Assistant Professor of Economic Erik Nelson has found that the Endangered Species Act has made no discernible impact on what people do or don’t do on environments considered critical to listed species’ persistence.
Over the past year, Bowdoin faculty from every corner of campus received grants and fellowships to support new and ongoing research projects. Others were honored for their work.
Bowdoin Professor of Economics Deborah DeGraff is exploring a world of new data coming out of a groundbreaking study in Mexico that is following older people over many years.
Michael Butler ’17, who has a funded internship grant from Bowdoin to work at Runa, said he was drawn to the opportunity because he’s interested in forest conservation, natural resource management, social enterprise and “developing new products that aren’t bad for the world.”
Math and economics major Emma Young ’15 has won a national essay contest on how math is applied to everyday lives.
Two biologists, an economist, an artist and a political scientist have earned tenure this year.
Professor of Economics Jonathan Goldstein has analyzed the cost-effectiveness of different hip replacement techniques and found that the surgeon and the technique can make a big difference in cost.
This year, more than three dozen Bowdoin faculty members have dispersed to all corners of the map for sabbatical projects. See where they’ve gone.
Bowdoin faculty members across the sciences and humanities continue to garner awards for their work – including research grants, scholarly accolades, and fellowships abroad – from institutions such as the MacArthur Foundation, the National Science Foundation, and the Fulbright Program.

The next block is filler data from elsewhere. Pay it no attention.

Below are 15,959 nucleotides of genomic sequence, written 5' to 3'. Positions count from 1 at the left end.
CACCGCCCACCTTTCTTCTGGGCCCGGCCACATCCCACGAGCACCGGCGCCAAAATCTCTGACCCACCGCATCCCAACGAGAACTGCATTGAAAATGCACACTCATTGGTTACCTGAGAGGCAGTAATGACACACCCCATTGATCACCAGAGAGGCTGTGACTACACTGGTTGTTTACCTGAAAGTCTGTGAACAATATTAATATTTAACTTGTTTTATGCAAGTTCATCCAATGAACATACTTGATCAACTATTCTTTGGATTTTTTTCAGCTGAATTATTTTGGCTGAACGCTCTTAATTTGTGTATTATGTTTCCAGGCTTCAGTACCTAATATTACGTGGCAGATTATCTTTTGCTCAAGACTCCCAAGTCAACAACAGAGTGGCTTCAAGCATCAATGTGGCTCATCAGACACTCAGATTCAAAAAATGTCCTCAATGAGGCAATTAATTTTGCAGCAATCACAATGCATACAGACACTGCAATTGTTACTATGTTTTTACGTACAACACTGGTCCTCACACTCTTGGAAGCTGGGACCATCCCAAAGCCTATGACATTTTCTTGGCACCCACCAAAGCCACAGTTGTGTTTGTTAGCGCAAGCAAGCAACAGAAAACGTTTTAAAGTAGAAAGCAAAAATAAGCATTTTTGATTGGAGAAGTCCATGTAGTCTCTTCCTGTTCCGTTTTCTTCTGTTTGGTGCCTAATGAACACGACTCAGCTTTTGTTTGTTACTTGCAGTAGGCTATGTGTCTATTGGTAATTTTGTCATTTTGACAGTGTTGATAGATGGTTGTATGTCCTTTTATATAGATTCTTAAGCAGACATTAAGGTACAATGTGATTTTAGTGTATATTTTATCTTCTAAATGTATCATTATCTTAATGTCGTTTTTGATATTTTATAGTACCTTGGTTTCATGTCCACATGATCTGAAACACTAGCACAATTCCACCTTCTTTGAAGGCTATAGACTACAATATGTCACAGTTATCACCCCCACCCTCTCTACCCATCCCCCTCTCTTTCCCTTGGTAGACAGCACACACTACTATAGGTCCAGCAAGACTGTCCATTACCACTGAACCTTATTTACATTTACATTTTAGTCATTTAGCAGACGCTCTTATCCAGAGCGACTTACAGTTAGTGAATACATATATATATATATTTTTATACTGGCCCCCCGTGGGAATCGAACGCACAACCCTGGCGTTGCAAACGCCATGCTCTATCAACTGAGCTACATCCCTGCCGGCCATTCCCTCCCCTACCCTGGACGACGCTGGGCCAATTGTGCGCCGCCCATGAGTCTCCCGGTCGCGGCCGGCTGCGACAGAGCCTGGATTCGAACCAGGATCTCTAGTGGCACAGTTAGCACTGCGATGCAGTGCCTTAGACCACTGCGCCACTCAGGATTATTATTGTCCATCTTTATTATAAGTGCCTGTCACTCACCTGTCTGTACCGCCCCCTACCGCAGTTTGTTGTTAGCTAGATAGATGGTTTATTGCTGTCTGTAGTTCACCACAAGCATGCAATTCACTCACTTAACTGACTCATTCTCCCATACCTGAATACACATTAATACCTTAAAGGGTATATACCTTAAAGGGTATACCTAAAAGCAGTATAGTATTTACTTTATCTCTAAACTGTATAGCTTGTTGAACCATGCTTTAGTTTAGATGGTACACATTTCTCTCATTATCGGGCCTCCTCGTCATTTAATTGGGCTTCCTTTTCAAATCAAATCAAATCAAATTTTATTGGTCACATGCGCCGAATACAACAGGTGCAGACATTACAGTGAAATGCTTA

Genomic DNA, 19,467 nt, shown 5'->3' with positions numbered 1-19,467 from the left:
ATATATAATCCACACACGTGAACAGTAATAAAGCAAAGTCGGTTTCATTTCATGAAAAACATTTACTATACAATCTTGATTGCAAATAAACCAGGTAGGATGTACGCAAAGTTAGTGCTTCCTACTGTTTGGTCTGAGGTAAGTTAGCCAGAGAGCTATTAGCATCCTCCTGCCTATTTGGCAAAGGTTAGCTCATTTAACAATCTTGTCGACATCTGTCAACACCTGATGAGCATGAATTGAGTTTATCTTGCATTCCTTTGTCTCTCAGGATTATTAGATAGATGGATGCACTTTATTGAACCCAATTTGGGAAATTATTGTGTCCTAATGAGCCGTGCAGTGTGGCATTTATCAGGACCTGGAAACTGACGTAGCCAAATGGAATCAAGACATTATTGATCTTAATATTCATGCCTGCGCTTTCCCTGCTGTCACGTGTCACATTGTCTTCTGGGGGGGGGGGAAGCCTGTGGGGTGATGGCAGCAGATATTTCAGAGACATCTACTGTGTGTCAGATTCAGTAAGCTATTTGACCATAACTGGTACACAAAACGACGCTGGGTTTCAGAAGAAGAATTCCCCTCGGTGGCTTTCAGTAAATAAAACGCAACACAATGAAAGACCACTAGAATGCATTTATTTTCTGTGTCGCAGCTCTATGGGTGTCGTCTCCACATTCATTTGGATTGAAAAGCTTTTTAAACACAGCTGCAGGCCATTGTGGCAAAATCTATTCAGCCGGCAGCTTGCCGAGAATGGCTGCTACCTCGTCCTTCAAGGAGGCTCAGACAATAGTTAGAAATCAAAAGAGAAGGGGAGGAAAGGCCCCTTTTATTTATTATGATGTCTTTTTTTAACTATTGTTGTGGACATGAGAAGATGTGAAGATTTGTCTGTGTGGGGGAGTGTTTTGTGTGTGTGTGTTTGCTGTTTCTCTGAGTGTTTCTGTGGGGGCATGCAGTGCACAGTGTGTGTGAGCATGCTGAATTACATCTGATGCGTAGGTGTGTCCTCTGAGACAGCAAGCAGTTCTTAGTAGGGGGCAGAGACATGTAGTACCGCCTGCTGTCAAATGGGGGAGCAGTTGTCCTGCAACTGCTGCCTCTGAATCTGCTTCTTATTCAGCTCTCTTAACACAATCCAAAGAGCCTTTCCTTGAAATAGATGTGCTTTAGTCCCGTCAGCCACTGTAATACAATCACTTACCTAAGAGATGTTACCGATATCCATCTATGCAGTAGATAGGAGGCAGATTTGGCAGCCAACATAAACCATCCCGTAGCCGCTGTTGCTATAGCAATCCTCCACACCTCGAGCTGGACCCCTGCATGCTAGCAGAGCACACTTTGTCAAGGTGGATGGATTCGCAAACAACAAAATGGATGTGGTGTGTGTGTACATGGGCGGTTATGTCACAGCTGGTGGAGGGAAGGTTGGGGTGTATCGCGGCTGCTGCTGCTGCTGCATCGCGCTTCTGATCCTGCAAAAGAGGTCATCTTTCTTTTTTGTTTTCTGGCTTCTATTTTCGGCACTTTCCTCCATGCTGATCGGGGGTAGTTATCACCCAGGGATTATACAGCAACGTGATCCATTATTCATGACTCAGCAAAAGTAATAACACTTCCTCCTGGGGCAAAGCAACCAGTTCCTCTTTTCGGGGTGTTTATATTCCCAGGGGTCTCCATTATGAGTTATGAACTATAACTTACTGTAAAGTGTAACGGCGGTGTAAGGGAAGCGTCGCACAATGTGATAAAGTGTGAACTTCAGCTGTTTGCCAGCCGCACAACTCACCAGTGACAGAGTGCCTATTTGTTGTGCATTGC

Bowdoin’s new collaboration with Dartmouth’s Tuck Business School is featured as one of “7 ways higher ed institutions are increasingly joining forces” on EducationDive.
David Bruce’s interest in nature, urban planning and arts shaped his goal to traverse the globe to draw, paint and write about places threatened by rising sea levels.
This week’s faculty seminar series featured John Fitzgerald, Bowdoin’s William D. Shipman Professor of Economics, who gave a presentation titled “Does Public Assistance Improve Long-Run Outcomes for Children? Avoiding Spurious Correlations.”
This summer, with a gift from the Class of 1953 and a grant from the George I. Alden Trust, Bowdoin renovated the former reading room in Hubbard Hall to make it suitable for 21st pedagogy.
Bowdoin received a major grant from the Elmina B. Sewall Foundation to support the Maine fisheries research of John Lichter, Director of the College’s Environmental Studies Program.
A Boston Globe columnist included Assistant Professor of Economics Dan Stone in a recent round-up of “surprising results from the social sciences.”
Brock Cassidy ’15 wants to show newcomers the wonders of Maine like only a local can.
For the second year in a row, a Bowdoin student is collecting information from her peers about their summertime jobs, internships, fellowships and volunteer placements around the world.
Thanks to a generous gift from the Class of 1953 and a grant from the Alden Trust, the Hubbard West classroom will be renovated this summer and renamed in honor of Ambassador Thomas Pickering ’53.
Assistant Professor of Economics Dan Stone argues that researchers are overlooking a real pattern in behavior when they dismiss the possibility that athletes, indeed anyone, can achieve exceptional streaks of success.
Americans deal with health risks not just through formal insurance but through working longer and harder, drawing down assets, and other reasons, explains Dan LaFave, assistant professor of economics at Colby College,.